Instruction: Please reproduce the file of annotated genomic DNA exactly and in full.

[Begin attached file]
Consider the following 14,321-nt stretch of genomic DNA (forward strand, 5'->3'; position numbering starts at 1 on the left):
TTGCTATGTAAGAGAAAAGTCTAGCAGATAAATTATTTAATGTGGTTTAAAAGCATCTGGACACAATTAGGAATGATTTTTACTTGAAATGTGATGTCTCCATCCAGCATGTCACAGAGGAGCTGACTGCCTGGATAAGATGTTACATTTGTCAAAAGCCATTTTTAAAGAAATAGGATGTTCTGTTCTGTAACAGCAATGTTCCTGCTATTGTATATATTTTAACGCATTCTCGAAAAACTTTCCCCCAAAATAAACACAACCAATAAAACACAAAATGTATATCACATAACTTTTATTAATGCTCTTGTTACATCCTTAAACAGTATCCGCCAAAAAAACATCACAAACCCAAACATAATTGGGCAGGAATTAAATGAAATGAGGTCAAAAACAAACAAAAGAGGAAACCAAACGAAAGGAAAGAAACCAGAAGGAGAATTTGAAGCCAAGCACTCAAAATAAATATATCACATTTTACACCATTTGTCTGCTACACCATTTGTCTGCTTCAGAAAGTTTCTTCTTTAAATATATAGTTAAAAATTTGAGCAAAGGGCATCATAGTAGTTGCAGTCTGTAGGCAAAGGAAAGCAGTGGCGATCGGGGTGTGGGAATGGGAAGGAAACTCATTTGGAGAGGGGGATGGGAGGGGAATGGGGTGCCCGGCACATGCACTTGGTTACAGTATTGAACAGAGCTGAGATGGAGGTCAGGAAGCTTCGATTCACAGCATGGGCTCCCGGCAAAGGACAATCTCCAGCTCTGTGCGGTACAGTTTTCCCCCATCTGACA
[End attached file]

Consider the following 14,321-nt stretch of genomic DNA (forward strand, 5'->3'; position numbering starts at 1 on the left):
TTGCTATGTAAGAGAAAAGTCTAGCAGATAAATTATTTAATGTGGTTTAAAAGCATCTGGACACAATTAGGAATGATTTTTACTTGAAATGTGATGTCTCCATCCAGCATGTCACAGAGGAGCTGACTGCCTGGATAAGATGTTACATTTGTCAAAAGCCATTTTTAAAGAAATAGGATGTTCTGTTCTGTAACAGCAATGTTCCTGCTATTGTATATATTTTAACGCATTCTCGAAAAACTTTCCCCCAAAATAAACACAACCAATAAAACACAAAATGTATATCACATAACTTTTATTAATGCTCTTGTTACATCCTTAAACAGTATCCGCCAAAAAAACATCACAAACCCAAACATAATTGGGCAGGAATTAAATGAAATGAGGTCAAAAACAAACAAAAGAGGAAACCAAACGAAAGGAAAGAAACCAGAAGGAGAATTTGAAGCCAAGCACTCAAAATAAATATATCACATTTTACACCATTTGTCTGCTACACCATTTGTCTGCTTCAGAAAGTTTCTTCTTTAAATATATAGTTAAAAATTTGAGCAAAGGGCATCATAGTAGTTGCAGTCTGTAGGCAAAGGAAAGCAGTGGCGATCGGGGTGTGGGAATGGGAAGGAAACTCATTTGGAGAGGGGGATGGGAGGGGAATGGGGTGCCCGGCACATGCACTTGGTTACAGTATTGAACAGAGCTGAGATGGAGGTCAGGAAGCTTCGATTCACAGCATGGGCTCCCGGCAAAGGACAATCTCCAGCTCTGTGCGGTACAGTTTTCCCCCATCTGACA